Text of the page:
From rally to the road

Published June 20, 2019, 4:02 PM

by manilabulletin_admin

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“Not a comfortable ride but oooooh, it is one heck of a drive.” Those were my first-minute thoughts as I picked up the 2018 Subaru WRX 2.0 CVT from the dealership in Manila Bay.

With so much feedback from the throttle, tires, steering and suspension, it was chatting me up in car-speak and for a minute there I almost replied, “Hi I’m Eric! Let’s hit the track today!”

For a change, it was fantastic to drive a car that wasn’t anesthetized. I felt the pounding and work it has to do with each and every maneuver I made behind the wheel.

On the outside, it really doesn’t look like an aggro sedan, save for hood scoop and fender vents and quad exhausts. Think Carol Danvers, but really Captain Marvel underneath. The Ice Silver Metallic color also helps to make it look ordinary but trust me, it is anything but.

At Php 2.008 million, it already comes with very modern and hi-tech amenities. With the keyfob in your pocket, grab the door handle without even pulling and all doors unlock right away. You can also open just the trunk by pressing the latch just above the rear license plate.

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First thing I noticed were the seats. They’re set much closer to the ground than standard sedans, which ain’t good for a geriatric’s knees. The overall low-profile helps, but the seats are set this way to lower the center of gravity for increased handling and higher rollover resistance.

Second was the all-black theme and wow, it looks good with a mix of soft-touch materials, leather, small amount of chrome trim, a carbon-fiber strip, flat-bottom steering wheel, and some red stitching.

Seats were firm but weren’t as snug as I would have wanted them to be especially in a high-performance vehicle. The leather was of very high quality, like something out of the Legacy, and elegantly put together.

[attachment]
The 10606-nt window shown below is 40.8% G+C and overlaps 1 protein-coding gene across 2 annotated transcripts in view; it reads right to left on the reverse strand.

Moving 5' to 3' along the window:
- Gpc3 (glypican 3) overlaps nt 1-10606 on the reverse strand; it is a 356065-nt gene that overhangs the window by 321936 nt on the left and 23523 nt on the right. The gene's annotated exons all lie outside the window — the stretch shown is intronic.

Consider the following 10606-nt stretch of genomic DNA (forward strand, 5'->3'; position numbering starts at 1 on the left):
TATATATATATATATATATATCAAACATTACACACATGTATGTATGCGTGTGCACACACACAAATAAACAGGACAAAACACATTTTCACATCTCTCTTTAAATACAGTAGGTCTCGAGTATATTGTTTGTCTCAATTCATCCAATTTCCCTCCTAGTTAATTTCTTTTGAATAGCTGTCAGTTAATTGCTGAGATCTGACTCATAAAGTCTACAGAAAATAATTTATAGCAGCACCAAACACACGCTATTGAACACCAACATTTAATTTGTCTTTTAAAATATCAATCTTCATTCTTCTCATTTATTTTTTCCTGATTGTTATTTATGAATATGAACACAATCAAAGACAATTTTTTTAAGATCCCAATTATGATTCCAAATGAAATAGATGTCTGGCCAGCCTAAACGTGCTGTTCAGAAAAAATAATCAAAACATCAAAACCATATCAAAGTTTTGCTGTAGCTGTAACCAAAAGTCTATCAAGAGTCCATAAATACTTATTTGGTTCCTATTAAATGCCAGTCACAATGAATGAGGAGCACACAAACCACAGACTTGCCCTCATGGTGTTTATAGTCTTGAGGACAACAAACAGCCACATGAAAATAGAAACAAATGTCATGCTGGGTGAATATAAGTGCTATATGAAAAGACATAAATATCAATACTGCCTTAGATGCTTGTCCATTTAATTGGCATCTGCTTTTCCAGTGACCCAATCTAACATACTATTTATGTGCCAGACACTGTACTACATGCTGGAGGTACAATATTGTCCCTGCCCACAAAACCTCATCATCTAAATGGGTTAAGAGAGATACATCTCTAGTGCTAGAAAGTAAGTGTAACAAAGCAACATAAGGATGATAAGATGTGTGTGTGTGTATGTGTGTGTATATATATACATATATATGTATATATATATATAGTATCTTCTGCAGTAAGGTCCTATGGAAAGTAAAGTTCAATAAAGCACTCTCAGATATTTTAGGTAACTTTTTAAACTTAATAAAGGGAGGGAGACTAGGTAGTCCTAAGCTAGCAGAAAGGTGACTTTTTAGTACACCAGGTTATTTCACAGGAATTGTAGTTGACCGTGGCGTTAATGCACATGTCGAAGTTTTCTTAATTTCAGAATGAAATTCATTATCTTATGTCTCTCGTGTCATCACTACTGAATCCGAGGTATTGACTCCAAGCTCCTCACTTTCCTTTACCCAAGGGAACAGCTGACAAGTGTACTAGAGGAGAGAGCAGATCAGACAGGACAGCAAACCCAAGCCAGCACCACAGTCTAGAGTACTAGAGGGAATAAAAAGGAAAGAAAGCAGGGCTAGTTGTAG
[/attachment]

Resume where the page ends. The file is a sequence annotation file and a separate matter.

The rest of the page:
The RPM and speed meters incorporate the temp and fuel gauges respectively so there’s a bit of an adjustment from the conventional way of looking at it because 0 on both meters are at the 9 o’clock position. Separating the two meters is a display for the SI-Drive (Subaru Intelligent Drive) modes and the trip meter below it.

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There’s the shiny seven-inch touchscreen display on the center stack for audio, telephony, connectivity, and sounds settings, plus a high-grade multi-function display that shows the boost pressure meter, the trip computer, a clock, and a menu system for other vehicle settings. That’s a lot to take in daily for an average driver.

Thankfully, this isn’t just average car. Under the hood is a horizontally opposed 2.0L turbocharged gasoline engine pumping a healthy 268 PS and 350 Nm of torque straight to Subaru’s asymmetrical all-wheel drive system using a continuously variable transmission.

With the hydraulic power steering acting as the maestro, the result is like a perfect symphony coming together. Steering is pin-point accurate down to the 1.552-ton weight of the car. It didn’t feel heavy, but it did feel real. Quite unlike the feathery feel you get from an electronic setup.

In the WRX, you feel how it is to really make the turn — the tires grinding on the pavement, the chassis twisting the body around, and the suspension taking in the beating from the road surface.

I know it sounds rather raw, but that’s what a rally-based car ought to do: give the driver feedback so you know what’s happening to it in every part of the drive.

Acceleration even on the default Intelligent (I) mode is very brisk and highly exciting. It doesn’t shoot off like a ball from a cannon but it’s enough to make a normal passenger go “weeee” like on a rollercoaster. Subaru says this is its most fuel efficient mode, but it only returned 6.6 kilometers per liter on EDSA rush hour.

Sport (S) makes it even more responsive while Sport Sharp (#) is the highest performance setting which allows the driver to maximize all that the WRX has to offer. Seeing as the I mode is already a gas guzzler, I seldom switched to S or # but on the occasions that I do, the difference was stark. The rev meter is the first indicator. Higher modes increase the RPM immediately, after which the engine becomes more audible. While you’ll need a teeny-weeny amount of extra pressure to get the boost on I mode, just a little goes a loooong, looooong way in S and more so on #.

The grip of the 245s is amazing, which makes taking sharp corners fast very easy. You wouldn’t want to go too fast on like EDSA though because the stiff suspension, which it needs for grip and to prevent body roll, makes the drive rather bumpy.

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WRX stands for World Rally eXperimental, which takes Subaru’s rallying expertise straight to your road car. If you want more than just a regular sedan, like a track car on weekends and daily drive on weekdays, you must take a look at the 2018 Subaru WRX 2.0 CVT.

Text and photos by Eric Tipan

 
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